Sending your child to fly alone can be frightening, but having a safety plan in place and ensuring that your little one knows what to do in case of an emergency can help make things go smoothly.
1. Book a Non-Stop Flight if Possible
If possible, book a non-stop flight to your child's destination. Having one or more stops in between the final destination greatly increases the chance of your child getting lost.
If you must book a multi-stop flight, make arrangements to have your little one escorted from gate to gate. The escort may come at an additional charge, but you'll have peace of mind in knowing that your child is being looked after.
Keep in mind that if your child is between ages 5 and 8, an escort is required. Experts also recommend escorts for older children. It's better to be safe than sorry, so book an escort if your child's flight has multiple stops.
2. Arrange Door-to-Door Transportation
If you cannot secure transportation to and from the airport with someone you trust, arrange to have a professional driver take your child to the airport.
An airport limo service will drop your child off right outside the gate, where he or she will meet the escort and be taken to the boarding area.
Door-to-door transportation will also give you peace of mind in knowing that your child will arrive at the airport safely. And kids will love riding in a luxury car or limo.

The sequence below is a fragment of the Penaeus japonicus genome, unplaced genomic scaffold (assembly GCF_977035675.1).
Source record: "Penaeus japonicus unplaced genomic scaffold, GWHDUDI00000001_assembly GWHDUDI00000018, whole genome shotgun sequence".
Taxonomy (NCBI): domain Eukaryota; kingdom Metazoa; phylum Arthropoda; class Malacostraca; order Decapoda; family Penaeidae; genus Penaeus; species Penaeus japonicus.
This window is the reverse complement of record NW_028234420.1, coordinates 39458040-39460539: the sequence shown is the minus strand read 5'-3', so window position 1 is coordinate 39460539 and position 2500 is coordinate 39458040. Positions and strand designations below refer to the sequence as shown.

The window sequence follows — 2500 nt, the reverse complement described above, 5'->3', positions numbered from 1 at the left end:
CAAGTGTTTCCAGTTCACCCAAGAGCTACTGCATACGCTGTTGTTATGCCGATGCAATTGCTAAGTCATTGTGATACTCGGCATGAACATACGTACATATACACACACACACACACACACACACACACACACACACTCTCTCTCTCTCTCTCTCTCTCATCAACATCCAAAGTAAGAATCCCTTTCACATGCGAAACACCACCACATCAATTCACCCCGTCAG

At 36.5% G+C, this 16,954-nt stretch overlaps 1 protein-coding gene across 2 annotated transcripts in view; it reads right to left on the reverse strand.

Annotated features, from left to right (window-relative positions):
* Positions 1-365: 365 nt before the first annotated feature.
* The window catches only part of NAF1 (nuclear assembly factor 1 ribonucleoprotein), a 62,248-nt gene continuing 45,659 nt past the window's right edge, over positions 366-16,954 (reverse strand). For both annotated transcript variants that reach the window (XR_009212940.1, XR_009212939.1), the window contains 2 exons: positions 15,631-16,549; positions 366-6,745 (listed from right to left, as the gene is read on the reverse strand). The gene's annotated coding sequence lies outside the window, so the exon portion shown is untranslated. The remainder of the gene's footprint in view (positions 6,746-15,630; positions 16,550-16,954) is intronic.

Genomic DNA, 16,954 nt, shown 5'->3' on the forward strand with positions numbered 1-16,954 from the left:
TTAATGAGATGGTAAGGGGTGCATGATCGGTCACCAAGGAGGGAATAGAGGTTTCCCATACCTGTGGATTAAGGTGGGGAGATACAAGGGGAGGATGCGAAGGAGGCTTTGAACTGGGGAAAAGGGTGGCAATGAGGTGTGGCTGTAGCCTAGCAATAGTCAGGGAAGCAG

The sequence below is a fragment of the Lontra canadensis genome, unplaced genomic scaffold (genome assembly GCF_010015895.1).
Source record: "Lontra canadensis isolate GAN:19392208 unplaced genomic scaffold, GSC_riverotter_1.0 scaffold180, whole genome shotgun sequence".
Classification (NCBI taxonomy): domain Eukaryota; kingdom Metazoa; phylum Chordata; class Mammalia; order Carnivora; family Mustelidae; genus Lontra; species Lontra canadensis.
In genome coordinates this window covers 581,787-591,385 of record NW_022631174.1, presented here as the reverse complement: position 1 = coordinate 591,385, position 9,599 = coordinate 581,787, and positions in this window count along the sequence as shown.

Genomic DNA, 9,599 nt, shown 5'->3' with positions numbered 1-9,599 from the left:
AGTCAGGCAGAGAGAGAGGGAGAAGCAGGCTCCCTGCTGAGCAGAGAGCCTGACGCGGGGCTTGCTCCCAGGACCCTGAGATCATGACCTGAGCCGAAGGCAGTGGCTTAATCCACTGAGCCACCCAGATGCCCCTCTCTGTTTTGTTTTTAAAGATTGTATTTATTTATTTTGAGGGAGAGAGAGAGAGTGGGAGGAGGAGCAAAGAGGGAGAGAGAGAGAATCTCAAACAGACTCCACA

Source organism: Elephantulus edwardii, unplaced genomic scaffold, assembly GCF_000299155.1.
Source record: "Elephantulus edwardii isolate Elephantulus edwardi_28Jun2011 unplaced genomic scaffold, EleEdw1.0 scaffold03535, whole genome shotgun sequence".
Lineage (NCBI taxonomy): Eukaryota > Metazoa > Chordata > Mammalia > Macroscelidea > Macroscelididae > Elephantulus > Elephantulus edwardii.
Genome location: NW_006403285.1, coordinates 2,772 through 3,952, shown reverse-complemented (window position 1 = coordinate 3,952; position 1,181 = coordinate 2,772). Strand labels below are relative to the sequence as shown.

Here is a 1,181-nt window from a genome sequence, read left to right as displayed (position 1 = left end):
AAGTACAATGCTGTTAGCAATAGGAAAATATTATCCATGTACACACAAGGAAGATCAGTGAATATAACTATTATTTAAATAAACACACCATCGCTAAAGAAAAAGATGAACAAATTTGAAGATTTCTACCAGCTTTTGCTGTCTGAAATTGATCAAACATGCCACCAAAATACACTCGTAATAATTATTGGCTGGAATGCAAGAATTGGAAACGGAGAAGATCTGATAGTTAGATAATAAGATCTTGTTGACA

3. Request Appropriate Seating
Most airlines allow you to reserve seats on a flight. This may come at an additional charge, but it will allow you to choose a seat that you feel is most appropriate.
Experts recommend booking a seat that's away from the aisle, and to have at least one empty seat between the child and the next passenger.
4. Know the Airline's Policies
Every airline has its policy regarding unaccompanied minors. Make sure that you know and understand these policies before you book the flight. Most airlines list their "unaccompanied minors" policies online, but if you can't find this information, call the airline directly to inquire about it.
Alaska Airlines, for example, has an UM (Unaccompanied Minors) service. It costs $25 each way for non-stop flights, and $50 for connecting flights. Children aged 5-7 must have a direct flight, while children aged 8-12 can have connections. Their service is optional for children aged 13 and older.
If you have any questions – any questions at all – about the company's UM policy, call the airline.
5. Make a Plan – and Go Over It
Make your child knows exactly what's going to happen. Have a plan, and go over that plan. It doesn’t' matter whether this is your child's first time flying or 10th, make sure he or she understands how the process will work.
Your child should know who is picking him up, and he should have all of the contact information for that person.
Before your child goes to the airport, make sure that he has all of the documents he needs to board the plane. A copy of his birth certificate or a school ID with his photo should be all that's needed.
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